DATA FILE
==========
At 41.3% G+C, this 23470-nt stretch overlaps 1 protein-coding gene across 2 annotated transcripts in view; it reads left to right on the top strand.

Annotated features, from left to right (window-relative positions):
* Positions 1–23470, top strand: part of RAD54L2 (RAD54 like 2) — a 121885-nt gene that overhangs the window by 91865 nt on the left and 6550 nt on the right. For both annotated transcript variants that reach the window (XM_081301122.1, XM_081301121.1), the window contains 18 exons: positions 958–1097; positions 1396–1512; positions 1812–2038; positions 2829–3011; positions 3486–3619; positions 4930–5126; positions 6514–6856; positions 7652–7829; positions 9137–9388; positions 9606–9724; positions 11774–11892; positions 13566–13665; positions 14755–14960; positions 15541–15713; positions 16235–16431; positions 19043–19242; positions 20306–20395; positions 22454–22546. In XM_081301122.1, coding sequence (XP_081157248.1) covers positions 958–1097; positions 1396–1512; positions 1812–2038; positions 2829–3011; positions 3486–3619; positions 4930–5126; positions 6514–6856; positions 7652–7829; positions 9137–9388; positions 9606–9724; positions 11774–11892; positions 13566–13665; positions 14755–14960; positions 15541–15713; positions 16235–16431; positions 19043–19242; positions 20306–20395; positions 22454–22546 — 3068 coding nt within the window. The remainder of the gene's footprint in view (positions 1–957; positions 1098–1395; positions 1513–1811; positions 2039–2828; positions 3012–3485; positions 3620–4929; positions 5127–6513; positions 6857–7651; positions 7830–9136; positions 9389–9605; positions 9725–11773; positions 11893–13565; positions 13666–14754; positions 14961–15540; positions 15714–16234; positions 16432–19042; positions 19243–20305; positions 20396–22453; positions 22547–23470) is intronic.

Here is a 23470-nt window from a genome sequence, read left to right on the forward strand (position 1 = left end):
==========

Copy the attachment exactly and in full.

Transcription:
At 41.3% G+C, this 23470-nt stretch overlaps 1 protein-coding gene across 2 annotated transcripts in view; it reads left to right on the top strand.

Annotated features, from left to right (window-relative positions):
* Positions 1–23470, top strand: part of RAD54L2 (RAD54 like 2) — a 121885-nt gene that overhangs the window by 91865 nt on the left and 6550 nt on the right. For both annotated transcript variants that reach the window (XM_081301122.1, XM_081301121.1), the window contains 18 exons: positions 958–1097; positions 1396–1512; positions 1812–2038; positions 2829–3011; positions 3486–3619; positions 4930–5126; positions 6514–6856; positions 7652–7829; positions 9137–9388; positions 9606–9724; positions 11774–11892; positions 13566–13665; positions 14755–14960; positions 15541–15713; positions 16235–16431; positions 19043–19242; positions 20306–20395; positions 22454–22546. In XM_081301122.1, coding sequence (XP_081157248.1) covers positions 958–1097; positions 1396–1512; positions 1812–2038; positions 2829–3011; positions 3486–3619; positions 4930–5126; positions 6514–6856; positions 7652–7829; positions 9137–9388; positions 9606–9724; positions 11774–11892; positions 13566–13665; positions 14755–14960; positions 15541–15713; positions 16235–16431; positions 19043–19242; positions 20306–20395; positions 22454–22546 — 3068 coding nt within the window. The remainder of the gene's footprint in view (positions 1–957; positions 1098–1395; positions 1513–1811; positions 2039–2828; positions 3012–3485; positions 3620–4929; positions 5127–6513; positions 6857–7651; positions 7830–9136; positions 9389–9605; positions 9725–11773; positions 11893–13565; positions 13666–14754; positions 14961–15540; positions 15714–16234; positions 16432–19042; positions 19243–20305; positions 20396–22453; positions 22547–23470) is intronic.

Here is a 23470-nt window from a genome sequence, read left to right on the forward strand (position 1 = left end):